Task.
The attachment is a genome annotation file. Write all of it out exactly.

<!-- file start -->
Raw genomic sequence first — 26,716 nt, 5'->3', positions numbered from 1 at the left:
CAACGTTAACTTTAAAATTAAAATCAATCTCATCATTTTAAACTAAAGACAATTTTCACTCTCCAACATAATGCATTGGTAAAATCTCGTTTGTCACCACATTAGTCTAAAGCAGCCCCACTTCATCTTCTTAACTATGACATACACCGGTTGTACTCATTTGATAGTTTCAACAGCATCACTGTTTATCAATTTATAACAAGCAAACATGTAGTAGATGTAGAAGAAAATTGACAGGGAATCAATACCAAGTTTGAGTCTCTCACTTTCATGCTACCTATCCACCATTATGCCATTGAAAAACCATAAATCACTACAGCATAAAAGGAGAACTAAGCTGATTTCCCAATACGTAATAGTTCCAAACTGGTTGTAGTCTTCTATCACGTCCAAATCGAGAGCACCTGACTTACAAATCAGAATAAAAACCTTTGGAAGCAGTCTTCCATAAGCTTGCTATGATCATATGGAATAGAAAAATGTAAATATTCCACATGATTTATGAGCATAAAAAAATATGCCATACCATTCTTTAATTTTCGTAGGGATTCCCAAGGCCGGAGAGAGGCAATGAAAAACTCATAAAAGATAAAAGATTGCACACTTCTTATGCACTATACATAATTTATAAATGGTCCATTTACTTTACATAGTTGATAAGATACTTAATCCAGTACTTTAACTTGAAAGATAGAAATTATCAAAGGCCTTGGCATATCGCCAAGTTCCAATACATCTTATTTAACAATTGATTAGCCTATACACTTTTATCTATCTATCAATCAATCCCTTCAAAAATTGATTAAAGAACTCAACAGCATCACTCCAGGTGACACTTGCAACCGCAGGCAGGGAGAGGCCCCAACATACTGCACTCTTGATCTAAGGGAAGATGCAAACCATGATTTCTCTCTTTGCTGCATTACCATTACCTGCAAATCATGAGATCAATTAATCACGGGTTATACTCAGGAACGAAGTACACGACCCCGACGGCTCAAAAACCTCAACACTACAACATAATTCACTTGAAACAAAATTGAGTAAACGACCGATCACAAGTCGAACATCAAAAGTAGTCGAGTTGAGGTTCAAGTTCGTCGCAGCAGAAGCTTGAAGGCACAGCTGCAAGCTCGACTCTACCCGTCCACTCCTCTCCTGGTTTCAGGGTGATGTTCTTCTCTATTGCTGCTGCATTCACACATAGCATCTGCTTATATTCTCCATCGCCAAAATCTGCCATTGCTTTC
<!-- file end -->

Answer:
Raw genomic sequence first — 26,716 nt, 5'->3', positions numbered from 1 at the left:
CAACGTTAACTTTAAAATTAAAATCAATCTCATCATTTTAAACTAAAGACAATTTTCACTCTCCAACATAATGCATTGGTAAAATCTCGTTTGTCACCACATTAGTCTAAAGCAGCCCCACTTCATCTTCTTAACTATGACATACACCGGTTGTACTCATTTGATAGTTTCAACAGCATCACTGTTTATCAATTTATAACAAGCAAACATGTAGTAGATGTAGAAGAAAATTGACAGGGAATCAATACCAAGTTTGAGTCTCTCACTTTCATGCTACCTATCCACCATTATGCCATTGAAAAACCATAAATCACTACAGCATAAAAGGAGAACTAAGCTGATTTCCCAATACGTAATAGTTCCAAACTGGTTGTAGTCTTCTATCACGTCCAAATCGAGAGCACCTGACTTACAAATCAGAATAAAAACCTTTGGAAGCAGTCTTCCATAAGCTTGCTATGATCATATGGAATAGAAAAATGTAAATATTCCACATGATTTATGAGCATAAAAAAATATGCCATACCATTCTTTAATTTTCGTAGGGATTCCCAAGGCCGGAGAGAGGCAATGAAAAACTCATAAAAGATAAAAGATTGCACACTTCTTATGCACTATACATAATTTATAAATGGTCCATTTACTTTACATAGTTGATAAGATACTTAATCCAGTACTTTAACTTGAAAGATAGAAATTATCAAAGGCCTTGGCATATCGCCAAGTTCCAATACATCTTATTTAACAATTGATTAGCCTATACACTTTTATCTATCTATCAATCAATCCCTTCAAAAATTGATTAAAGAACTCAACAGCATCACTCCAGGTGACACTTGCAACCGCAGGCAGGGAGAGGCCCCAACATACTGCACTCTTGATCTAAGGGAAGATGCAAACCATGATTTCTCTCTTTGCTGCATTACCATTACCTGCAAATCATGAGATCAATTAATCACGGGTTATACTCAGGAACGAAGTACACGACCCCGACGGCTCAAAAACCTCAACACTACAACATAATTCACTTGAAACAAAATTGAGTAAACGACCGATCACAAGTCGAACATCAAAAGTAGTCGAGTTGAGGTTCAAGTTCGTCGCAGCAGAAGCTTGAAGGCACAGCTGCAAGCTCGACTCTACCCGTCCACTCCTCTCCTGGTTTCAGGGTGATGTTCTTCTCTATTGCTGCTGCATTCACACATAGCATCTGCTTATATTCTCCATCGCCAAAATCTGCCATTGCTTTC